A Way Out sold one million copies within three weeks—more than EA thought it would sell in its lifetime. As reported by Eurogamer, this publisher/developer partnership will carry over to Hazelight Studios' next game.
"Yeah, we're with EA," Fares told EG. "It's no problem. It's super-good support. I don't care what publisher I work with it's going to be the same. This is how I work: I respect the economical aspect but nobody fucks with the vision—it's very, very important. And they know it at EA now, and they're super-supportive—super-supportive."
Fares continued to say its next project aims to go into "full production" in the next month, but it may be years away from showing anything. It'll be bigger in scope and scale than Fares' previous works, and will in turn run longer than A Way Out—which Eurogamer reports had a 50 percent completion rate.
"The next game will be longer than A Way Out, but that's because it makes sense for that game," added Fares. "Developers should focus on making the best game. It shouldn't be a tick box thing. That goes for everybody—for the players, for the reviewers. Why are we talking about replayability when nobody is really even finishing the games? It doesn't make sense. It's like everybody is going on autopilot here."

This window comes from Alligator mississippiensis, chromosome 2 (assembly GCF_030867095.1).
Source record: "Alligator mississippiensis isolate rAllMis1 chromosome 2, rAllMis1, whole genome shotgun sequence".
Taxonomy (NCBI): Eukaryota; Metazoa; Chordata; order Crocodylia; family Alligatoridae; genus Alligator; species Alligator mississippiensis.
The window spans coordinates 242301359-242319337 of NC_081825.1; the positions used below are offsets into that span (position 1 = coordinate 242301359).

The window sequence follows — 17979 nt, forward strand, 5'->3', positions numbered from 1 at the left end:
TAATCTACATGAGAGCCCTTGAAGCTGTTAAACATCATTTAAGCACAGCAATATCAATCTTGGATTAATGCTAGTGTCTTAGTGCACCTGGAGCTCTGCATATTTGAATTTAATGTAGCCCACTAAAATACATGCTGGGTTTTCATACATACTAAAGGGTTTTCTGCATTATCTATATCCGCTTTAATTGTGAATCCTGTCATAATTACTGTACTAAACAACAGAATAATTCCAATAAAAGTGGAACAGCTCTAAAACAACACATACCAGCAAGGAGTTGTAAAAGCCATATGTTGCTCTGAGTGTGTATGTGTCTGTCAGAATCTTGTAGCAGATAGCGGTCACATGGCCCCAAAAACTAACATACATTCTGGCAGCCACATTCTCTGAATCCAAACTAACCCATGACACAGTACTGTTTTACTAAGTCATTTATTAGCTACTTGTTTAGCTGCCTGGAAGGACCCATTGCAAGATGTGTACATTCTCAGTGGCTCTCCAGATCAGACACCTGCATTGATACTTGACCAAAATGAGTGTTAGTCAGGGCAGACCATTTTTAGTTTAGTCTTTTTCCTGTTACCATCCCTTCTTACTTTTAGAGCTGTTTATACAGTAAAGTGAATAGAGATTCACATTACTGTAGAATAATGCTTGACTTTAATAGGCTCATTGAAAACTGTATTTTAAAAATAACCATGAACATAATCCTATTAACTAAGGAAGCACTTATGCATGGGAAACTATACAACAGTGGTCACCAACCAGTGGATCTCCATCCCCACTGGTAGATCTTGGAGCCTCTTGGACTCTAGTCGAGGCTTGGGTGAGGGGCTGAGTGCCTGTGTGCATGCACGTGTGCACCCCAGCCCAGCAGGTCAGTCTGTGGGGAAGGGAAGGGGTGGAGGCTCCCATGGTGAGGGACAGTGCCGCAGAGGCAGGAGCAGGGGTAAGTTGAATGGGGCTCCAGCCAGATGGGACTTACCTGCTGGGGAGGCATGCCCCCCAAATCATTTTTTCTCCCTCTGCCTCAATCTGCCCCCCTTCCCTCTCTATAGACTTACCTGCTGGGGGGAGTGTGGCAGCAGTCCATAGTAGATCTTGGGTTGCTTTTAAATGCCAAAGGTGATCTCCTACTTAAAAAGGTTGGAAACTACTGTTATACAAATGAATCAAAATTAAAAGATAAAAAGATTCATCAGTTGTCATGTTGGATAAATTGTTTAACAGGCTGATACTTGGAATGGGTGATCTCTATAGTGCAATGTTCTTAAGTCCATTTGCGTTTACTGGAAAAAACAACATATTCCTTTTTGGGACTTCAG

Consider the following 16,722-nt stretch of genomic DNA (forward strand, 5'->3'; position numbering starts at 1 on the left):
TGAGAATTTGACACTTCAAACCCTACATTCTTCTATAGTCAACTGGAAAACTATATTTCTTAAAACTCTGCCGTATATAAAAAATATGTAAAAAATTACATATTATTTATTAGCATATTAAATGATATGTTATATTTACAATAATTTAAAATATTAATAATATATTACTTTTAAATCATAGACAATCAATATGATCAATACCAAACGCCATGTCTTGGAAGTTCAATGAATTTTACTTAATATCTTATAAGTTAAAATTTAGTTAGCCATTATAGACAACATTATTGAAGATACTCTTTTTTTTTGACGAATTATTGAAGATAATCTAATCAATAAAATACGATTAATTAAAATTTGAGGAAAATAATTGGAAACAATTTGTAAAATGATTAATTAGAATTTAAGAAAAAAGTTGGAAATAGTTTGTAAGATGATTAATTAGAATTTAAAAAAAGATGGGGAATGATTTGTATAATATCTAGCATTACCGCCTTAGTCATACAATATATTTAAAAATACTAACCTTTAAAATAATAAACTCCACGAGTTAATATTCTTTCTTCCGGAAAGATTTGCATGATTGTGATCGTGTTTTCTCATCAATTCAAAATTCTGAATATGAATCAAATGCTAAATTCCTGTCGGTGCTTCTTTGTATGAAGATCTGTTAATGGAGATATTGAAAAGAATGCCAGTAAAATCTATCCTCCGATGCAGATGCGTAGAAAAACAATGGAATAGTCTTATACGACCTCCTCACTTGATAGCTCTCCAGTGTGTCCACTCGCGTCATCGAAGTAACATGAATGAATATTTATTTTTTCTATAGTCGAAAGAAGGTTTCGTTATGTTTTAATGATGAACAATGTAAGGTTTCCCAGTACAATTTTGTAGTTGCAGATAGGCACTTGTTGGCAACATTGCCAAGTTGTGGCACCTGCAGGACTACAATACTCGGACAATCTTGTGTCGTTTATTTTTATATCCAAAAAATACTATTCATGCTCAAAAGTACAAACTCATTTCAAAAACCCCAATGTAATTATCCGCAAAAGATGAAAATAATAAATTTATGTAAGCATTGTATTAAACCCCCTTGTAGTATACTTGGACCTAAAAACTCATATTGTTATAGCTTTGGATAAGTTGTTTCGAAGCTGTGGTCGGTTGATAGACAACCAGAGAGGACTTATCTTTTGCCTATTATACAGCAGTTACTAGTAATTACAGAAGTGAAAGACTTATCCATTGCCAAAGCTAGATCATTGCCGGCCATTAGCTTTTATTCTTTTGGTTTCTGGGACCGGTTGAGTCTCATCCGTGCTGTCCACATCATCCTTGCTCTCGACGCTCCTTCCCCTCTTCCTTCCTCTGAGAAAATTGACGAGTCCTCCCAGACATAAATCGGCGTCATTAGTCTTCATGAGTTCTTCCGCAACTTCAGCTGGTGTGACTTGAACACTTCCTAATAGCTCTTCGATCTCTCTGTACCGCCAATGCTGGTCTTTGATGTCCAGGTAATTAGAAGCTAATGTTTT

Chris Schilling gave A Way Out 64 in his March review. I liked this extract, which sort of speaks to its length:
Split into 37 bite-sized chapters, it’s a restless game that maintains a brisk pace, though in its early scenes you’re asked to take things slowly and carefully. Here, it feels a bit like a simplistic co-op Hitman, as you use conveniently placed objects and environmental features to cause distractions or avoid detection. As a wounded Vincent you’ll occupy a nurse in the medical wing while Leo sneaks out to grab a chisel.
Later, as he unscrews his toilet and chips away at the wall behind, you’ll play lookout, shifting the camera left and right to spot incoming guards, before engaging them in conversation to briefly delay their patrols. In a mechanical sense, it’s basic stuff—there’s usually a single solution to any given problem—but the context keeps things fresh.
Read Chris' A Way Out review in full here.